Confused winter won't harm fruit crops

November 30, 1999|By ERIN JULIUS

This year's confused winter ? with warm temperatures in January and snowstorms in March ? is not expected to harm the county's fruit crops, said Joseph Fiola, a specialist in viticulture (grape-growing) with the University of Maryland Extension Office.

Fruit blooms are delayed this year, which actually might prevent blooms from damage by late frost, he said.

"The risks of frosts are going down considerably," Fiola said.

Fruit trees in the region have evolved over the years of weather fluctuation and adapted to the weather, Fiola said. Peach trees, for example, usually produce 100 times more blooms than necessary because they bloom first. When early blooms are damaged by late frosts, the tree still has enough blooms to produce fruit, Fiola said.

Jon Snavely of Snavely's Garden Corner recommends that amateur gardeners wait about two weeks before embarking on any major gardening projects.

February and March were cold months, so the soil still is quite cool, he said.


"The combination of cold soil and very wet soil means we need to wait a little while before we plant," Snavely said.

There is no set date to start planting, and each year is different, Snavely said. Last year at this time, the ground already was workable, he said.

For those who really want to dirty their hands in the garden, now is the perfect time for winter cleanup, including raking up accumulated leaves, pruning back perennial plants and cutting off dead branches, Snavely said.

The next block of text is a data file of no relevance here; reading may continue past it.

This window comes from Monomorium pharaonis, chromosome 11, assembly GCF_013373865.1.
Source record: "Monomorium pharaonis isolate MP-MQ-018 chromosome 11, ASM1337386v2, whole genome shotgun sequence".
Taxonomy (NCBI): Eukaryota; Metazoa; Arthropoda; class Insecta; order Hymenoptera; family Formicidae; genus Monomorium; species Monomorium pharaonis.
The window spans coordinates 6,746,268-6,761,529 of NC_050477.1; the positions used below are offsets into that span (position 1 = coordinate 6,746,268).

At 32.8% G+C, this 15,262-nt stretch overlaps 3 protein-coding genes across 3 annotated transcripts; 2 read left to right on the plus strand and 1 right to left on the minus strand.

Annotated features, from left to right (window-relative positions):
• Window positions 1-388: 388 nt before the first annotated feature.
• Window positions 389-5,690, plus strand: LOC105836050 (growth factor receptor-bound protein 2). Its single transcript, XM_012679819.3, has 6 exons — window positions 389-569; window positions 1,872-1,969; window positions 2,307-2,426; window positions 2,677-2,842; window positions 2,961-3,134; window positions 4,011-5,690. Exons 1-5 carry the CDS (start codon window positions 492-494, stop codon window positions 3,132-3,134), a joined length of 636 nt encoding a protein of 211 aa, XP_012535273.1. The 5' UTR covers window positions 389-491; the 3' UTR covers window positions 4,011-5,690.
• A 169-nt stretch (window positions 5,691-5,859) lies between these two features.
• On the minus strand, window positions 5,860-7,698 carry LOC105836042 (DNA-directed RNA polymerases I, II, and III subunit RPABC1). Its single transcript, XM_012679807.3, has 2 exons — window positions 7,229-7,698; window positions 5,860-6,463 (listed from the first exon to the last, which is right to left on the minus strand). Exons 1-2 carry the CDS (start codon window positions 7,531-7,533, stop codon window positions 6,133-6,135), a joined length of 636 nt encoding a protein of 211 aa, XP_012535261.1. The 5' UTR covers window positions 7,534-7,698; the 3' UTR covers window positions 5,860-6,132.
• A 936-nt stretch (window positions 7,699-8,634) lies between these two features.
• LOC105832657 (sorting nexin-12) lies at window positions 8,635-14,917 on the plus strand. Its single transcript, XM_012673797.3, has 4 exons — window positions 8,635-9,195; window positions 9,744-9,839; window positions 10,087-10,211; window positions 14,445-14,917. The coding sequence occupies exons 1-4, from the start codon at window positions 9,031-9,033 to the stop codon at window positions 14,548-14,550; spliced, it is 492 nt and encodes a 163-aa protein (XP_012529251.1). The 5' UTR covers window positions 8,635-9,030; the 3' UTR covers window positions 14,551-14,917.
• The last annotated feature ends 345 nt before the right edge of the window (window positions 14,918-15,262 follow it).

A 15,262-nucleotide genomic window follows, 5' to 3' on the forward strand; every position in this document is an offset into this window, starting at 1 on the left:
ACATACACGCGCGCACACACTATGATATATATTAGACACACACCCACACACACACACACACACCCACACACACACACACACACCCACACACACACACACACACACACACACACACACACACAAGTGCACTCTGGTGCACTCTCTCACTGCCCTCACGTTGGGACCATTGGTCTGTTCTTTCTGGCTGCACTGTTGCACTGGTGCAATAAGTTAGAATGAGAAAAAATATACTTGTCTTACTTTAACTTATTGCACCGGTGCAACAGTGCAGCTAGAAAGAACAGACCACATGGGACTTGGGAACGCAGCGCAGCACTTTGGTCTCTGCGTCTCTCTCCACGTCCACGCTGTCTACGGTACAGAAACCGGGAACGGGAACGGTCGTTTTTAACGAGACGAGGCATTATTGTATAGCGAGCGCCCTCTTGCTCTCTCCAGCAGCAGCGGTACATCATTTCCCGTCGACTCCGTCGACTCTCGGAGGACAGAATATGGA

Smaller plants, especially pansies, can withstand freezing and thawing if planted in soil that has been worked over and enriched with nutrients, Snavely said. Snapdragons and primroses also are hardy plants Snavely recommends for early planting.

All cold-crop vegetables, including cauliflower, broccoli, cabbage and kale, also can also go in the ground now, said Jack Lovell of Lovell's Nursery Inc. Onions and potatoes also are hardy enough to plant now.

"They like growing when it's cold," he said.

Strawberries, asparagus and rhubarb also can stand up to the cold, he said.

The only problem with planting in March is it sometimes is too muddy, Lovell said. Wait until the ground dries out and plants should grow fine, he said.

In about a week, it will be time to care for lawns by putting down a pre-emergent herbicide to kill weeds still in the ground from last year, Lovell said.

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